Published: Wednesday, January 14, 2004 at 6:01 a.m.
Last Modified: Tuesday, January 13, 2004 at 10:55 p.m.
Running back says he's still commited to Florida
The 6-1, 195-pound running back told The Tuscaloosa (Ala.) News on Tuesday that he's still committed to Florida. High school seniors can sign national letters-of-intent on Feb. 4.
Manson (6-1, 195) was named to The Tuscaloosa News' Super 11 after rushing for 1,701 yards in his senior season. He led the Patriots with 22 touchdowns and was a Super 12 selection by the Alabama Sports Writers Association.
Manson, a finalist for Class 6A Back of the Year, attended a football camp at Auburn in the summer and was timed at 4.3 seconds in the 40-yard dash.
Some reports indicated that Manson was wavering on his choice and learning toward Alabama. He said he met Tuesday with Mike Locksley, Florida's running backs coach and recruiting coordinator.
"I'm able to have a life," said Manson. "I'm just having fun. I'm going to Florida this weekend, so it's good. I'm not stressing about it anymore.
"People have their own opinions. They can say what they want to say. It's a free country. Nobody really called me and asked me. I think it's just people talking. People believe what they want to believe."
- N.Y. Times Regional Newspaper Group
Mosley glad people are taking notice
On the other hand, he's glad people are starting to notice who he is.
Life for the 154-pound champion hasn't been what he expected after beating Oscar De La Hoya for a second time in September, a win he thought would finally bring him recognition as one of the top fighters in the game.
Mosley had no sooner stepped out of the ring, though, when De La Hoya and his promoter, Bob Arum, began complaining about the judges who scored the bout and demanding an investigation of the fight.
A few months later, Mosley's name appeared on a subpoena to testify in a steroid-linked grand jury probe in California.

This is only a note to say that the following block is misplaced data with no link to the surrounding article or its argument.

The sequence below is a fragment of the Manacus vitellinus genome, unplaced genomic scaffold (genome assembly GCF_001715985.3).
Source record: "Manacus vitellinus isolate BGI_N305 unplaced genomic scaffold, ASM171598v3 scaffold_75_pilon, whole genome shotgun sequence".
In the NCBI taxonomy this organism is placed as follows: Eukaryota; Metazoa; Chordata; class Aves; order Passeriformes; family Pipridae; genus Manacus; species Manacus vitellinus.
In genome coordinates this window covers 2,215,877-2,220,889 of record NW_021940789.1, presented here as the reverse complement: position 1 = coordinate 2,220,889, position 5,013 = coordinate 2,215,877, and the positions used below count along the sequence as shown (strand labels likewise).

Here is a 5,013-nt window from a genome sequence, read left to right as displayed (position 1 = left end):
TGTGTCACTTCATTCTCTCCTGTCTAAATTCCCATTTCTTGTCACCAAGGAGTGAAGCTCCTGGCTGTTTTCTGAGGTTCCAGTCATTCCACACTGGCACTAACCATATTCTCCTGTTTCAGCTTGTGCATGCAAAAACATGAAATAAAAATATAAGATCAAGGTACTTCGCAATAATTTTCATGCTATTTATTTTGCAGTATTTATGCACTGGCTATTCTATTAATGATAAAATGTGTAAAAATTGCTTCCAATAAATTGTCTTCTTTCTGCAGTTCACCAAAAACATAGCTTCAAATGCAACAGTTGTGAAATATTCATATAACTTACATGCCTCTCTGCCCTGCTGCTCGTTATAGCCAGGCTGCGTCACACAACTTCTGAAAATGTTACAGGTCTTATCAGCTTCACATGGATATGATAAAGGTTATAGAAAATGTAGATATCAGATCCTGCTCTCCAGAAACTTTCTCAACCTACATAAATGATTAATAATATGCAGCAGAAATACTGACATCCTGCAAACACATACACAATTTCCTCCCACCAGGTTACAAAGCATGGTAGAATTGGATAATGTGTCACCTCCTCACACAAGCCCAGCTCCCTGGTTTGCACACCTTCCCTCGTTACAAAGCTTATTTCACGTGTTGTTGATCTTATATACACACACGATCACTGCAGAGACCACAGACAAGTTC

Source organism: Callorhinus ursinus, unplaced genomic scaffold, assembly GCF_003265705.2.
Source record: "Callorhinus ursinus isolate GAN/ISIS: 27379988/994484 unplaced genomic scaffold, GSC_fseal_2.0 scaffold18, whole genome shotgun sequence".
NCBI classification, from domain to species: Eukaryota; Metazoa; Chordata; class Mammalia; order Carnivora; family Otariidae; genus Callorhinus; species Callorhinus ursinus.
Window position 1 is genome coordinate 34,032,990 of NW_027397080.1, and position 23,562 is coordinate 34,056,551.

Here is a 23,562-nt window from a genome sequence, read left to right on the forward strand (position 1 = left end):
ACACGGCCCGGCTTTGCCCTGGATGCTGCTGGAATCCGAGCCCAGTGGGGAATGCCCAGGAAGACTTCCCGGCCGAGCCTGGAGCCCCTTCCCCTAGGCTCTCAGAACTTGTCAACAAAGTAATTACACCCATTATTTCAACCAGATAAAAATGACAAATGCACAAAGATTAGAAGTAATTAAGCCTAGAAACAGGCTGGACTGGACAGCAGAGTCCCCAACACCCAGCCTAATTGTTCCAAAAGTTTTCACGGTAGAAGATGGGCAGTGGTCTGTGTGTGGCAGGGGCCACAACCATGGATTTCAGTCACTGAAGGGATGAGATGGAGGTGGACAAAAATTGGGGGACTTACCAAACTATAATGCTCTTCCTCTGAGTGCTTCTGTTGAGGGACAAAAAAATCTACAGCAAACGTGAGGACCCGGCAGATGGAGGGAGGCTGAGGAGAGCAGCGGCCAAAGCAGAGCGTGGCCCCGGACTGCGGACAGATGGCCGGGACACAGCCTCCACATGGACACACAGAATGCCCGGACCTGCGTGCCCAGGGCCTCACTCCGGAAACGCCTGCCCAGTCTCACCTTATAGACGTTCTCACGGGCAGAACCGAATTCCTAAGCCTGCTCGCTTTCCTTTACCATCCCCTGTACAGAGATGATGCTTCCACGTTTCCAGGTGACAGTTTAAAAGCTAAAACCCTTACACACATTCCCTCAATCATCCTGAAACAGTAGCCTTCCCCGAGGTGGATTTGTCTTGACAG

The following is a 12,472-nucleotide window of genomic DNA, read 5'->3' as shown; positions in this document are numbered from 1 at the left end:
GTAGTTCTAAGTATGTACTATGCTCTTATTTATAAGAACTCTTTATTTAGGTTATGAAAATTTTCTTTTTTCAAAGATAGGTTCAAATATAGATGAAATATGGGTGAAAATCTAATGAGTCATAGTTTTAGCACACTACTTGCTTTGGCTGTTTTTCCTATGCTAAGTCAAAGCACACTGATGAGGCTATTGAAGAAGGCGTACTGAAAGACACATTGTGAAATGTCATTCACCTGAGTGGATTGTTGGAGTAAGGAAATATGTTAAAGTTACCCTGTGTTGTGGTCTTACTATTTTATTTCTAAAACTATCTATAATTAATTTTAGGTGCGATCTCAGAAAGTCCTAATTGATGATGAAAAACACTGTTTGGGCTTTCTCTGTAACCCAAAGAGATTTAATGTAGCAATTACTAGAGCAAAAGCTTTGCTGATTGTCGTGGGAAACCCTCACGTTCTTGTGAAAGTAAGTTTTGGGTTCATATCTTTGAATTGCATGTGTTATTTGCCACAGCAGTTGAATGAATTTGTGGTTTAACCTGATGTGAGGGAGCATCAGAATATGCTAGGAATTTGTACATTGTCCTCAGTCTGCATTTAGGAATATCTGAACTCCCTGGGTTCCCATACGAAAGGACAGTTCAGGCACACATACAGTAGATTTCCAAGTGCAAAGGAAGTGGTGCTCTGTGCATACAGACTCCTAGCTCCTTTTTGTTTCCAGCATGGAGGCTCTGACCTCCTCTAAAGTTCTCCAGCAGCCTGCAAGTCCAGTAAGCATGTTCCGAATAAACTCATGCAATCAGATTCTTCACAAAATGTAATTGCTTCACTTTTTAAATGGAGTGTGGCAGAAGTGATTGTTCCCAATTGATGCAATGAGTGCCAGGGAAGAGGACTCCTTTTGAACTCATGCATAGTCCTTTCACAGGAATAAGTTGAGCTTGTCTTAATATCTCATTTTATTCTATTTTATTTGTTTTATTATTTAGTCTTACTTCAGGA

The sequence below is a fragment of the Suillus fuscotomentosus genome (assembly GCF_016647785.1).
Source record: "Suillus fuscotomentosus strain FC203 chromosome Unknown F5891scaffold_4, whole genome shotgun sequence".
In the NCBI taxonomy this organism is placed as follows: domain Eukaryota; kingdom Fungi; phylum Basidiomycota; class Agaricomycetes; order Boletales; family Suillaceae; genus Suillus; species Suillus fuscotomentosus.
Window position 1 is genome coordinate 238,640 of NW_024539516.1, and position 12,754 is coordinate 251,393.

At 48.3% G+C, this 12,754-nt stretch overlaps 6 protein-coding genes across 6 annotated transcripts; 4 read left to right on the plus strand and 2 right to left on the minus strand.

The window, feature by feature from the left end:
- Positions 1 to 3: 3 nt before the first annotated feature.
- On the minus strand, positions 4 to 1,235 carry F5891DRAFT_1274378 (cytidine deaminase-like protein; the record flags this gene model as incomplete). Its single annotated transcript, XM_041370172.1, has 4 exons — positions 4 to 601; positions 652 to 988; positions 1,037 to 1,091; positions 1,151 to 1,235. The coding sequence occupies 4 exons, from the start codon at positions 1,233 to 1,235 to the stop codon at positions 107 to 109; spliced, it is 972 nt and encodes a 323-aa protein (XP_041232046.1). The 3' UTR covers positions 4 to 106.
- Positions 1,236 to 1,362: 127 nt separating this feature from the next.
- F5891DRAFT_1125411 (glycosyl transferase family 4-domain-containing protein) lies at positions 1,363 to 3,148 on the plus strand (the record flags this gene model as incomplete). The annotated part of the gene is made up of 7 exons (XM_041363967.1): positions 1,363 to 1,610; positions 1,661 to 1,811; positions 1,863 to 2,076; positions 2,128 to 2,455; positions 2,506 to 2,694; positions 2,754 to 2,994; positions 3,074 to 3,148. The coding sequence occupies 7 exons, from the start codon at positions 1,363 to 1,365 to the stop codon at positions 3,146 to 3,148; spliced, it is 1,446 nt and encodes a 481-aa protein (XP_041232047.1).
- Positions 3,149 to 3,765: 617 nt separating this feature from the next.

Just when he thought it couldn't get any worse, a newspaper quoted unidentified sources last week as suggesting somehow the Mosley-De La Hoya fight was fixed.
Through it all, Mosley keeps smiling and hoping people are paying attention.
''I've gotten a lot of bad press, but at least it was press,'' he said. ''So, something positive did come out of it.''
Agassi defends anti-doping program
Agassi, an eight-time Grand Slam champion, will begin the defense of his Australian Open title next week in Melbourne. The season-opening major has been overshadowed by a drug scandal involving Canadian-born British player Greg Rusedski.
''One of the things we can say is that our sport is the leading - or one of the leading - in drug testing,'' Agassi said Tuesday.
Guccione, an 18-year-old wild-card entry playing in his just third ATP event, closed the match with his 19th ace.
World No. 1 Justine Henin-Hardenne opened her 2004 season with a 6-4, 6-1 victory over Conchita Martinez.
The tournament's defending women's champion, Kim Clijsters, withdrew because of an ankle injury that sidelined her during the Hopman Cup in Perth last week.
Andy Roddick, winner of the U.S. Open, is one of the favorites at Australia. He also is the No. 1 Davis Cup singles player for the United States, which faces Austria in the first round beginning Feb. 6 in Uncasville, Conn.
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